Books > Old Books > Saint's Progress (1935)


Page 37

Saint's Progress

`You begin by assuming that the human reason is the final test of all things. What right have you to assume that? Suppose you were an ant. You would take your ant's reason as the final test, wouldn't you? Would that be the truth?' And a smile had fixed itself on his lips above his little grave beard.
George Laird also had smiled.
`That seems a good point, sir,' he said, `until you recognize that I don't take the human reason as final test in any absolute sense. I only say it's the highest test ave can apply; and that, behind that test, all is quite dark and unknowable.'
`Revelation, then, means nothing to you?'
`Nothing, sir.'
`I don't think we can usefully go on, George.'
`I don't think we can, sir. In talking with you, I always feel like fighting a man with one hand tied behind his back.'
`And I, perhaps, feel that I am arguing with one who was blind from birth.'
For all that, they had often argued since; but never without those peculiar smiles coming on their faces. Still, they respected each other, and Pierson had not opposed his daughter's marriage to this heretic, whom he knew to be an honest and trustworthy man. It had taken place before Laird's arm was well, and the two had snatched a month's honeymoon before he went back to France, and she to her hospital in Manchester. Since then, just one February fortnight by the sea had been all their time together....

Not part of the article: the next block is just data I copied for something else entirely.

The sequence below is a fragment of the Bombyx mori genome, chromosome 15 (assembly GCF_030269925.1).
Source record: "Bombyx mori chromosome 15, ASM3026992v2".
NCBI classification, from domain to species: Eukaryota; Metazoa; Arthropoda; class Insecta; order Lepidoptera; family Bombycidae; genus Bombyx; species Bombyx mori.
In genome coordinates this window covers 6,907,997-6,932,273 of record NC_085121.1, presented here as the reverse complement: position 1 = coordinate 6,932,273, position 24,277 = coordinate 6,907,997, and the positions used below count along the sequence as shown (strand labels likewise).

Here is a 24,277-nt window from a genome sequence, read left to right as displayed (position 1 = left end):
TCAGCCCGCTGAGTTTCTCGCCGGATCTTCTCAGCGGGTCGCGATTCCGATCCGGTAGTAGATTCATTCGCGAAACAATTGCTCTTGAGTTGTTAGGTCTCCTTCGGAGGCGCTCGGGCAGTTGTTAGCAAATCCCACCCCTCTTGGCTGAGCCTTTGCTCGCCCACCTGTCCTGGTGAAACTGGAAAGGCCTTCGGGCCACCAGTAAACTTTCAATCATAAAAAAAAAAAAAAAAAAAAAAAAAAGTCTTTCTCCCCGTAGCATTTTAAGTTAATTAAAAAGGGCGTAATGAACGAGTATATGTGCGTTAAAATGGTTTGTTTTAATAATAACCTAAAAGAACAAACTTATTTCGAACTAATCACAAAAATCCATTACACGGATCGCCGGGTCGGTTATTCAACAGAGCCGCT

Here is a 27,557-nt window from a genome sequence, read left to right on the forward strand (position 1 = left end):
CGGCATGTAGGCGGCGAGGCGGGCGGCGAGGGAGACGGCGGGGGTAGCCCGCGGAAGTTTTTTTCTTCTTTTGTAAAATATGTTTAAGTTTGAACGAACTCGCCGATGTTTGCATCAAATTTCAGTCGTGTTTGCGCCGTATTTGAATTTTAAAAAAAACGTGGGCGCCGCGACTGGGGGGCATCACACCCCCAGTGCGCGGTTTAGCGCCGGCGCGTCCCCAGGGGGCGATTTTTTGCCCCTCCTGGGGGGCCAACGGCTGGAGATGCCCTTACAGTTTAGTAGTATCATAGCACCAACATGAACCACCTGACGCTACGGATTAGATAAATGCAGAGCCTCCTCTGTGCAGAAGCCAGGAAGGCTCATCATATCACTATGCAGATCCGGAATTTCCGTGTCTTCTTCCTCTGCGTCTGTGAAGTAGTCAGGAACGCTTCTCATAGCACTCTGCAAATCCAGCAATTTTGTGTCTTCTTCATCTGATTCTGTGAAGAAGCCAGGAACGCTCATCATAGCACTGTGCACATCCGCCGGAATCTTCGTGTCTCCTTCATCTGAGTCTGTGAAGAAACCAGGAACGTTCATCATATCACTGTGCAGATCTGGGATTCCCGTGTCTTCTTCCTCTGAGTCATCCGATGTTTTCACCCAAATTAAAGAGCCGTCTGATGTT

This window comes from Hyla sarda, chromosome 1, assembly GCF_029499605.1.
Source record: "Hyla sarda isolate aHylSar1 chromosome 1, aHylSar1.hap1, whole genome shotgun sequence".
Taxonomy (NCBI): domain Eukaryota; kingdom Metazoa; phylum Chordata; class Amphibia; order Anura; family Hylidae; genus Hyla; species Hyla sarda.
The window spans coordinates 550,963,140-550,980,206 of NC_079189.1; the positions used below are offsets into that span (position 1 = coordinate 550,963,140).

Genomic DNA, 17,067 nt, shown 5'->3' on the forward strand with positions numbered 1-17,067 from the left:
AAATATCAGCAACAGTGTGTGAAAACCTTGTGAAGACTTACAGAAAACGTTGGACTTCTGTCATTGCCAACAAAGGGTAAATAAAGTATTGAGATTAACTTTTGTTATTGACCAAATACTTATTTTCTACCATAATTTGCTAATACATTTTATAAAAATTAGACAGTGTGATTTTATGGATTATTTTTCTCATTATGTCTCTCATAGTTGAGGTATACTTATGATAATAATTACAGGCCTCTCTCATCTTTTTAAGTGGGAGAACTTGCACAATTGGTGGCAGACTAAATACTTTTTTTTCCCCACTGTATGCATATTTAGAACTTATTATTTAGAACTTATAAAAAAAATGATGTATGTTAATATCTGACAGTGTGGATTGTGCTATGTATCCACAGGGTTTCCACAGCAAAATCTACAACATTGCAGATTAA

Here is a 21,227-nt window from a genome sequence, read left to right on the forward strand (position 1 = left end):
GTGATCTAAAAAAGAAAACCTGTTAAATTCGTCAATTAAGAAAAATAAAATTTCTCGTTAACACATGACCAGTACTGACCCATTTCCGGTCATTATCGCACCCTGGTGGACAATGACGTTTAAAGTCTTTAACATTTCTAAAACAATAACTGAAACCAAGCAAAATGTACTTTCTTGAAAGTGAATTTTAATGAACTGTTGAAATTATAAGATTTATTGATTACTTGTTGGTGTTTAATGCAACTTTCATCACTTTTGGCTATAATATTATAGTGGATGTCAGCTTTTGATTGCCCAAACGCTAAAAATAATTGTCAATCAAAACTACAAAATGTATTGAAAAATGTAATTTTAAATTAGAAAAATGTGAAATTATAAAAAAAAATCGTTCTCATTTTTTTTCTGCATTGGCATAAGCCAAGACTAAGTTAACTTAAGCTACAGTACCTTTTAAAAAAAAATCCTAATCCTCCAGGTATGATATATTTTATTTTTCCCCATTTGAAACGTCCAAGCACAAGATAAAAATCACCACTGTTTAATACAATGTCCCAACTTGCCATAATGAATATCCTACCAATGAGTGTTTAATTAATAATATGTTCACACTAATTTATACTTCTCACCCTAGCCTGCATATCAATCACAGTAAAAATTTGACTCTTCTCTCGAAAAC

In the afternoon he had asked for beef-tea, and, having drunk a cup, said: `I've got something to tell your father.'
But warned by the pallor of his smiling lips, Gratian answered: `Tell me first, George.'
`Our last talk, Gracie; well-there's nothing on the other side. I looked over; it's as black as your hat.'
Gratian shivered.
`I know. While you were lying here last night, I told father.'

travel books: